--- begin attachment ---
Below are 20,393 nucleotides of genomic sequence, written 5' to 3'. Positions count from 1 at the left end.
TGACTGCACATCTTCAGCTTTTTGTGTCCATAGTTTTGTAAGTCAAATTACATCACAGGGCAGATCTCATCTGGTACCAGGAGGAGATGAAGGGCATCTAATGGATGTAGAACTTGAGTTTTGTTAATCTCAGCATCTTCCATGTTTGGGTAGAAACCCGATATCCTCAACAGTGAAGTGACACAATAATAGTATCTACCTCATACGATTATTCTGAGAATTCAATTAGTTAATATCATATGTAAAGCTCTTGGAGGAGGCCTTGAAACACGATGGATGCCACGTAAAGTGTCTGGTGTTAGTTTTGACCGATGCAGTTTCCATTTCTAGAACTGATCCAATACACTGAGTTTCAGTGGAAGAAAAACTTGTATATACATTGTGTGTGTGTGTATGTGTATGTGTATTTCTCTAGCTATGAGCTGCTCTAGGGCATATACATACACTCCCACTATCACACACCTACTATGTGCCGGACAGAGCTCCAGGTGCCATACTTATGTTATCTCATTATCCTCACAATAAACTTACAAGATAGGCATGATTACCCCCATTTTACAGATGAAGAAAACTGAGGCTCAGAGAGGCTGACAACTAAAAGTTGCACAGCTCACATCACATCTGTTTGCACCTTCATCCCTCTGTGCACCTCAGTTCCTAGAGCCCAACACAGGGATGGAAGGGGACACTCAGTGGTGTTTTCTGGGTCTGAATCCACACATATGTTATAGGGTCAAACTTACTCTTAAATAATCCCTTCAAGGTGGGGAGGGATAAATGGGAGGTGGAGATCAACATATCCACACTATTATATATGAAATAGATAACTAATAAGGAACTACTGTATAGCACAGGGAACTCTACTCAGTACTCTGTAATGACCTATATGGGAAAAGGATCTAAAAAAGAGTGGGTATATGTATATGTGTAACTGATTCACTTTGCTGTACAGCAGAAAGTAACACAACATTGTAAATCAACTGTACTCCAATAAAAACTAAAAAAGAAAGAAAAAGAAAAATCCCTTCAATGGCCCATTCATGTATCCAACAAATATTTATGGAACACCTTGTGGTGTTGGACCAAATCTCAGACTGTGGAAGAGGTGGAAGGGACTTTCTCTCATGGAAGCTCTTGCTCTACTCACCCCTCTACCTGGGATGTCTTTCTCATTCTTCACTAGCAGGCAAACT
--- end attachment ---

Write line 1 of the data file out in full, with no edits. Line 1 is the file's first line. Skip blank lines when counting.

Below are 20,393 nucleotides of genomic sequence, written 5' to 3'. Positions count from 1 at the left end.